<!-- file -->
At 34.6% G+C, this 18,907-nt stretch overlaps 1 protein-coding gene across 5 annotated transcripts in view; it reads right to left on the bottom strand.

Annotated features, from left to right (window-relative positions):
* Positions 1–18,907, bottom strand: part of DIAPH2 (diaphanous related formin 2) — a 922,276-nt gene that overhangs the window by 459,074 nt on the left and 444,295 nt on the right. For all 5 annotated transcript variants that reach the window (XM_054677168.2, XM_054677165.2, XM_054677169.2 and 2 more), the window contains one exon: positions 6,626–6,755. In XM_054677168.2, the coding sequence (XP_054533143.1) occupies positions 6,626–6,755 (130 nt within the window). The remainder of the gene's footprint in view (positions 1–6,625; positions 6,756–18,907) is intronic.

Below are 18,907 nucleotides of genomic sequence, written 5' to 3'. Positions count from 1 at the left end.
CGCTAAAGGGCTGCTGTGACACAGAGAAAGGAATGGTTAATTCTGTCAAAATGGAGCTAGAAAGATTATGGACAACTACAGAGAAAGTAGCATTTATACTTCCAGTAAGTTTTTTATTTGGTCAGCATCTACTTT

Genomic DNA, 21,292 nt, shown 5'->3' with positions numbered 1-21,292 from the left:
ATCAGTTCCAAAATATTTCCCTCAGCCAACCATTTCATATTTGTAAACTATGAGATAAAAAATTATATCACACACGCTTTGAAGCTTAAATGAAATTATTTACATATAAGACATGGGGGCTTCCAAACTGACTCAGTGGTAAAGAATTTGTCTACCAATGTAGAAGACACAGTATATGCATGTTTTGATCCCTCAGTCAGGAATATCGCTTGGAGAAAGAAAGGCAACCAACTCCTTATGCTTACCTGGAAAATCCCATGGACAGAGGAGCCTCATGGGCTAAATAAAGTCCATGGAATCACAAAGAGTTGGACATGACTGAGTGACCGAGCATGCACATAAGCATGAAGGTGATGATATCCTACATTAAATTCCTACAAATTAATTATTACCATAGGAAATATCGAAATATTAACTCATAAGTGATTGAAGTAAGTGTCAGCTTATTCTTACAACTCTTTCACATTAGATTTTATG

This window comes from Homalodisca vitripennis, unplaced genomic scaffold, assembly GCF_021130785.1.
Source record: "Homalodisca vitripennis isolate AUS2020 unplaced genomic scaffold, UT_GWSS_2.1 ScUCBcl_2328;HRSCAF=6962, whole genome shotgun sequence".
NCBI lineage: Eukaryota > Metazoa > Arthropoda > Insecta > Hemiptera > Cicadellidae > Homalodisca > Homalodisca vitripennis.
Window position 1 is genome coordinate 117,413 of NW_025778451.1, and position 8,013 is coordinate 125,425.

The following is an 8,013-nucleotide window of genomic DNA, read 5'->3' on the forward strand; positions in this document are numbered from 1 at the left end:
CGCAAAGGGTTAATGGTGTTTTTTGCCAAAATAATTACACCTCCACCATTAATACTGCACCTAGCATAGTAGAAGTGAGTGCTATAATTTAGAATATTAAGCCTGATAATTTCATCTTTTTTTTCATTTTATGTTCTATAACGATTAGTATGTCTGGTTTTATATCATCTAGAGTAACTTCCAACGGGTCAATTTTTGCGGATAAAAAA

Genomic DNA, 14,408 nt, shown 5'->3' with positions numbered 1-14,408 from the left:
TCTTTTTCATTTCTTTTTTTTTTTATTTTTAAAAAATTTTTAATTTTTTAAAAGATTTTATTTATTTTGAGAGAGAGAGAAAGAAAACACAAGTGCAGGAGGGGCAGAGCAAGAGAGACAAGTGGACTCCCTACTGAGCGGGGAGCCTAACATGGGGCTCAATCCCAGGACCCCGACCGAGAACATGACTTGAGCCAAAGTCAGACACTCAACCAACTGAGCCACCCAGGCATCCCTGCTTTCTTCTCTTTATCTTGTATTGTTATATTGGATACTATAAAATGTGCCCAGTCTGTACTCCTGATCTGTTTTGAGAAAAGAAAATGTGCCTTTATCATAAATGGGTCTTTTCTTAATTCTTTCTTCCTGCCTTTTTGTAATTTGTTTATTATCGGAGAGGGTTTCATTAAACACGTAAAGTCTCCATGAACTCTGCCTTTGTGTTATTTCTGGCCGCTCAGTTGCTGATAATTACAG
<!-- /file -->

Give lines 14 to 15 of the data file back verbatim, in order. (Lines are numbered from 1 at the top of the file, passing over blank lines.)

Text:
Genomic DNA, 14,408 nt, shown 5'->3' with positions numbered 1-14,408 from the left:
TCTTTTTCATTTCTTTTTTTTTTTATTTTTAAAAAATTTTTAATTTTTTAAAAGATTTTATTTATTTTGAGAGAGAGAGAAAGAAAACACAAGTGCAGGAGGGGCAGAGCAAGAGAGACAAGTGGACTCCCTACTGAGCGGGGAGCCTAACATGGGGCTCAATCCCAGGACCCCGACCGAGAACATGACTTGAGCCAAAGTCAGACACTCAACCAACTGAGCCACCCAGGCATCCCTGCTTTCTTCTCTTTATCTTGTATTGTTATATTGGATACTATAAAATGTGCCCAGTCTGTACTCCTGATCTGTTTTGAGAAAAGAAAATGTGCCTTTATCATAAATGGGTCTTTTCTTAATTCTTTCTTCCTGCCTTTTTGTAATTTGTTTATTATCGGAGAGGGTTTCATTAAACACGTAAAGTCTCCATGAACTCTGCCTTTGTGTTATTTCTGGCCGCTCAGTTGCTGATAATTACAG